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FDA: Experimental treatment for CCSVI poses risks

Friday May 11, 2012
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The U.S. Food and Drug Administration has alerted healthcare professionals and patients about injuries and deaths associated with the use of an experimental procedure sometimes called "liberation therapy" or the "liberation procedure" to treat chronic cerebrospinal venous insufficiency.

Some researchers believe that CCSVI, which is characterized by stenosis in the neck and chest, may cause multiple sclerosis or contribute to the progression of the disease by impairing blood drainage from the brain and upper spinal cord. However, studies exploring a link between MS and CCSVI are inconclusive, and the criteria used to diagnose CCSVI have not been adequately established.

"Because there is no reliable evidence from controlled clinical trials that this procedure is effective in treating MS, FDA encourages rigorously-conducted, properly-targeted research to evaluate the relationship between CCSVI and MS," William Maisel, MD, MPH, chief scientist and deputy director for science in the FDAs Center for Devices and Radiological Health, said in a news release. "Patients are encouraged to discuss the potential risks and benefits of this procedure with a neurologist or other physician who is familiar with MS and CCSVI, including the CCSVI procedures and their outcomes."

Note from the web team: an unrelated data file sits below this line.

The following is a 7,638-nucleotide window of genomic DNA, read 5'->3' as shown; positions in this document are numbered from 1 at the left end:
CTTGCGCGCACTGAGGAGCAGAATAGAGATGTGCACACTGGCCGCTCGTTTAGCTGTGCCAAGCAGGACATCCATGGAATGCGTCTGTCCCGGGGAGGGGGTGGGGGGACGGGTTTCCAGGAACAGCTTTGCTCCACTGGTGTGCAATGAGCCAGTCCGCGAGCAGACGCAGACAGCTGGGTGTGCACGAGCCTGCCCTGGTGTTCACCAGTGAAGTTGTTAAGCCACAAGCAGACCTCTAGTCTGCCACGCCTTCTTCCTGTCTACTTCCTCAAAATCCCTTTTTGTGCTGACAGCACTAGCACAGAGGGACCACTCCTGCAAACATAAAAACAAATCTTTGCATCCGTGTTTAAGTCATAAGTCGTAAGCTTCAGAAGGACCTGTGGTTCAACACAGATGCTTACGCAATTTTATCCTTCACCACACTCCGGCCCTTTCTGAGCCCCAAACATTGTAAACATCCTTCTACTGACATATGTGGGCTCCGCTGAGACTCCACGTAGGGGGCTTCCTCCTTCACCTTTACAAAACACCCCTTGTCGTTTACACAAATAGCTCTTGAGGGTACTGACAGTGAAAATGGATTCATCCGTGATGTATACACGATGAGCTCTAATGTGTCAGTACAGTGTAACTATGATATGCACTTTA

The experimental procedure uses balloon angioplasty devices or stents to widen narrowed veins in the chest and neck. However, the FDA has learned of death, stroke, detachment and migration of the stents, damage to the treated vein, blood clots, cranial nerve damage and abdominal bleeding associated with the procedure. Balloon angioplasty devices and stents have not been approved by the FDA for use in treating CCSVI.

For physicians and clinical investigators planning or conducting clinical trials using medical devices to treat CCSVI, the FDA has passed along notification that such trials must comply with FDA regulations for investigational devices. Any procedures conducted are considered significant-risk clinical studies, and require FDA approval as an investigational device exemption.

The FDA will continue to monitor reports of adverse events associated with "liberation therapy" or the "liberation procedure" and keep the public informed as new safety information becomes available.


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